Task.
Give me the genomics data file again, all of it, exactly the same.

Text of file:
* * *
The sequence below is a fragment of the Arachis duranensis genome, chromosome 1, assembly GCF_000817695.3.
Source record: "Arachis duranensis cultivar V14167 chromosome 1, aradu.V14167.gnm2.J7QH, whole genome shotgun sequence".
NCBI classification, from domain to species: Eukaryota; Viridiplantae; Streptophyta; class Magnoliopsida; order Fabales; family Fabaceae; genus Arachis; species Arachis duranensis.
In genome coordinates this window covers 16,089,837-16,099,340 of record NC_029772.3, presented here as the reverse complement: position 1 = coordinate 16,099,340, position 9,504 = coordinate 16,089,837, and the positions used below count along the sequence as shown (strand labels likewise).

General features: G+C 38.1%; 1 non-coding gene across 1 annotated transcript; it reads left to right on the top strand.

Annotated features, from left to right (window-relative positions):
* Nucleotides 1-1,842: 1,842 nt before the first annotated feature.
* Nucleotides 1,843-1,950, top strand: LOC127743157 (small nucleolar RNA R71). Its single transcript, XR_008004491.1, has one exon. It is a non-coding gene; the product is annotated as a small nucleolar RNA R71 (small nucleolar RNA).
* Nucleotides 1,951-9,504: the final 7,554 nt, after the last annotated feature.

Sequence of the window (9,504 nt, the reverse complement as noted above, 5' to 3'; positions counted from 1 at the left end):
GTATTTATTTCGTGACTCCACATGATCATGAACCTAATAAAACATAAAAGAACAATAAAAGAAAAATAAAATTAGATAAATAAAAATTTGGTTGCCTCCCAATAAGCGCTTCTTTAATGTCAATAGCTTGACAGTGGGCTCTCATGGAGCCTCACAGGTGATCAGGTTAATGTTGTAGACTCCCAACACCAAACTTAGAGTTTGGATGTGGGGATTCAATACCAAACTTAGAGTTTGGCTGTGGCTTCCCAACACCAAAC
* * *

The sequence below is a fragment of the Arachis duranensis genome, chromosome 1, assembly GCF_000817695.3.
Source record: "Arachis duranensis cultivar V14167 chromosome 1, aradu.V14167.gnm2.J7QH, whole genome shotgun sequence".
NCBI classification, from domain to species: Eukaryota; Viridiplantae; Streptophyta; class Magnoliopsida; order Fabales; family Fabaceae; genus Arachis; species Arachis duranensis.
In genome coordinates this window covers 16,089,837-16,099,340 of record NC_029772.3, presented here as the reverse complement: position 1 = coordinate 16,099,340, position 9,504 = coordinate 16,089,837, and the positions used below count along the sequence as shown (strand labels likewise).

General features: G+C 38.1%; 1 non-coding gene across 1 annotated transcript; it reads left to right on the top strand.

Annotated features, from left to right (window-relative positions):
* Nucleotides 1-1,842: 1,842 nt before the first annotated feature.
* Nucleotides 1,843-1,950, top strand: LOC127743157 (small nucleolar RNA R71). Its single transcript, XR_008004491.1, has one exon. It is a non-coding gene; the product is annotated as a small nucleolar RNA R71 (small nucleolar RNA).
* Nucleotides 1,951-9,504: the final 7,554 nt, after the last annotated feature.

Sequence of the window (9,504 nt, the reverse complement as noted above, 5' to 3'; positions counted from 1 at the left end):
GTATTTATTTCGTGACTCCACATGATCATGAACCTAATAAAACATAAAAGAACAATAAAAGAAAAATAAAATTAGATAAATAAAAATTTGGTTGCCTCCCAATAAGCGCTTCTTTAATGTCAATAGCTTGACAGTGGGCTCTCATGGAGCCTCACAGGTGATCAGGTTAATGTTGTAGACTCCCAACACCAAACTTAGAGTTTGGATGTGGGGATTCAATACCAAACTTAGAGTTTGGCTGTGGCTTCCCAACACCAAAC